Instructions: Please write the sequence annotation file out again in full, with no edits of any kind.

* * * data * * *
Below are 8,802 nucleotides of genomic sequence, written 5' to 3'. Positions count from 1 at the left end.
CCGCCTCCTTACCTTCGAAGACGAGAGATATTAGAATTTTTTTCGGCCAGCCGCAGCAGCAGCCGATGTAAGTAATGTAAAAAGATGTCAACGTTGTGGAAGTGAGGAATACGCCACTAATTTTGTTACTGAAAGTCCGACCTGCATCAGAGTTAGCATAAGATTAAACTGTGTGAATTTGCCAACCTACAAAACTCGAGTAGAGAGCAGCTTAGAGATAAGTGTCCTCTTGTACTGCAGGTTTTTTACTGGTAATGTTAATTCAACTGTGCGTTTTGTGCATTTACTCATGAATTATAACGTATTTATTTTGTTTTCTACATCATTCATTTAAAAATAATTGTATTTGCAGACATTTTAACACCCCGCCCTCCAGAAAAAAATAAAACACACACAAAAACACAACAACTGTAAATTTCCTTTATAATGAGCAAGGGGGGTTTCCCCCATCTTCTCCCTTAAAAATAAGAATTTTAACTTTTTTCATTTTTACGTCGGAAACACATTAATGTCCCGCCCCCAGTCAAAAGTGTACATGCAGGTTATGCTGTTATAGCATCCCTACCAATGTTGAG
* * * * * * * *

Below are 8,802 nucleotides of genomic sequence, written 5' to 3'. Positions count from 1 at the left end.
CCGCCTCCTTACCTTCGAAGACGAGAGATATTAGAATTTTTTTCGGCCAGCCGCAGCAGCAGCCGATGTAAGTAATGTAAAAAGATGTCAACGTTGTGGAAGTGAGGAATACGCCACTAATTTTGTTACTGAAAGTCCGACCTGCATCAGAGTTAGCATAAGATTAAACTGTGTGAATTTGCCAACCTACAAAACTCGAGTAGAGAGCAGCTTAGAGATAAGTGTCCTCTTGTACTGCAGGTTTTTTACTGGTAATGTTAATTCAACTGTGCGTTTTGTGCATTTACTCATGAATTATAACGTATTTATTTTGTTTTCTACATCATTCATTTAAAAATAATTGTATTTGCAGACATTTTAACACCCCGCCCTCCAGAAAAAAATAAAACACACACAAAAACACAACAACTGTAAATTTCCTTTATAATGAGCAAGGGGGGTTTCCCCCATCTTCTCCCTTAAAAATAAGAATTTTAACTTTTTTCATTTTTACGTCGGAAACACATTAATGTCCCGCCCCCAGTCAAAAGTGTACATGCAGGTTATGCTGTTATAGCATCCCTACCAATGTTGAG